Eight new Covid cases have been recorded in the Western Isles as Barra and Vatersay moved into Level 4 restrictions following an outbreak.
There were five new cases on Barra, bringing the total on the island, with a population of just over 1,000, to 45.
A new cluster of three cases was also discovered on South Uist.
The outbreak on Benbecula remained at five, with a spokeswoman confirming “the individuals who have tested positive are not permanent residents”, adding: “There are also no close contacts for these individuals.”
NHS Western Isles chief executive Gordon Jamieson said: “The message for Barra and Vatersay is please stay at home, protect your local health and social care services, save lives.”
Vaccine rollout well under way
The latest figures came as the health authority moved into ‘Wave 2’ of its mass vaccination programme, with the first over 75s now being invited to attend a vaccination appointment.
The spokeswoman said: “The rollout of Covid-19 vaccine in the Western Isles is well underway, with those whose lives are most at risk from the virus being prioritised in the first phase of the vaccination programme.
“In the Western Isles, vaccinations have been delivered in older adult care homes (residents and staff), and across NHS frontline staff groups.
“The programme is continuing across the Western Isles for those aged over 80, and we are asking individuals in this age group to contact us if they have not yet been vaccinated. Those aged over 80 who are housebound are being contacted individually.
“For those aged over 75, NHS Western Isles will start contacting individuals within that priority group shortly. If you are within the over-75 priority group, please do not contact us for an appointment; we will be contacting you.
New cases on Shetland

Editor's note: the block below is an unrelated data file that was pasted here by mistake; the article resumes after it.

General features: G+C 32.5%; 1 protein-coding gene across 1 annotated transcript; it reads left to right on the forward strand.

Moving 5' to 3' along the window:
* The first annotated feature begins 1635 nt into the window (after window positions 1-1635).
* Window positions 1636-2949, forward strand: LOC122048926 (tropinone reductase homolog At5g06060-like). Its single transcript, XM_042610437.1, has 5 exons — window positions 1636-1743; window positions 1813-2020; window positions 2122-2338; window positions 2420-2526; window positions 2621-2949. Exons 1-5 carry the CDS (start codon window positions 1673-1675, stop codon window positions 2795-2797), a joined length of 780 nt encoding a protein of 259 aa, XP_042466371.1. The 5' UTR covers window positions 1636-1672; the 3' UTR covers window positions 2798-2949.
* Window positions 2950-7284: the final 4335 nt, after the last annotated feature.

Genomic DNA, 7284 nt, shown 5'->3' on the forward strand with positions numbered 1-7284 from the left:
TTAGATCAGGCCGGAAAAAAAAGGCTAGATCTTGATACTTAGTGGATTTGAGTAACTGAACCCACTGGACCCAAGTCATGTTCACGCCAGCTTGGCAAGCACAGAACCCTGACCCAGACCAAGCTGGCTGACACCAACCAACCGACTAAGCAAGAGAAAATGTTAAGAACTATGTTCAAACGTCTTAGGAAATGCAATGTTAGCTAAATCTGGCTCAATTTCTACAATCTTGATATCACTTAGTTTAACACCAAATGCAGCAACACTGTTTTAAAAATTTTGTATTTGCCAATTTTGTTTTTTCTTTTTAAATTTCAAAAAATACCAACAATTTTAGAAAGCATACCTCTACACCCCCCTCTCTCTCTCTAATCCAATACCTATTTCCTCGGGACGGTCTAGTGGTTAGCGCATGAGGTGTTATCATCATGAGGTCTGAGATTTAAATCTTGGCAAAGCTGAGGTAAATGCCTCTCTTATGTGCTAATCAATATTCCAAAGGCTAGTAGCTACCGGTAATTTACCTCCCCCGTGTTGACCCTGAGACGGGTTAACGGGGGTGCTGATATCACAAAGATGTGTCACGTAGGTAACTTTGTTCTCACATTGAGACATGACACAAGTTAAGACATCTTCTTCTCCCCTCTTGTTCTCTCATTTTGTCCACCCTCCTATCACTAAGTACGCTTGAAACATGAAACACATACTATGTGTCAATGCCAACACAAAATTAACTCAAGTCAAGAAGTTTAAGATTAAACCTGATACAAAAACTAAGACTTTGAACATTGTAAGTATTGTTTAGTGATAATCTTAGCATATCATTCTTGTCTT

In Shetland, another three new cases were confirmed on top of five earlier in the week, bringing the cumulative total since the pandemic began to just over 200.
While the cases were located across Shetland, there are now a number recorded in Yell.
Last week two deaths of patients with confirmed Covid were included in government statistics.
NHS Shetland’s consultant in public health Dr Susan Laidlaw said although numbers have significantly reduced, an average of three new cases a day were still being identified. This meant that Covid-19 was still circulating in the community.
She said: “It is really important to keep taking precautions to reduce spread in the coming months while we are all waiting to be protected by the vaccine.
“While we understand it is difficult not to give someone you love a hug or a kiss, you are placing each other at risk if one of you unknowingly has the virus.
“It is especially important to protect the older and more vulnerable members of our community.
“We have seen people being admitted to hospital and flown to the mainland and sadly people have died over the past month.
“The vaccination is being rolled out and once we know that is effective in the population then we will see life starting to get back to normal.”
Around 50 people a day have been attending a temporary Covid testing unit in Lerwick, with four positive tests returned so far.
The unit was brought in to provide additional testing capacity in Shetland following a large outbreak of cases which had originated in the north mainland before Christmas.
Professor Shantini Paranjothy, a consultant in public health currently supporting NHS Shetland, said the unit – which closes today – has proved a success.
The Scottish Government testing unit, staffed by around 10 ambulance service personnel, opened on Friday morning and by Monday nearly 200 folk had come through.
Prof Paranjothy said it was a “very slick service” which operates across Scotland, going where there is a need.
Current lockdown measures will stay in place until at least the middle of February. #StayAtHome and only leave the…
It shows there were 41 new cases in August, 257 in September, 425 the following month, 340 in November, another 953 in December, with 1,052 cases recorded in just the first 15 days of January.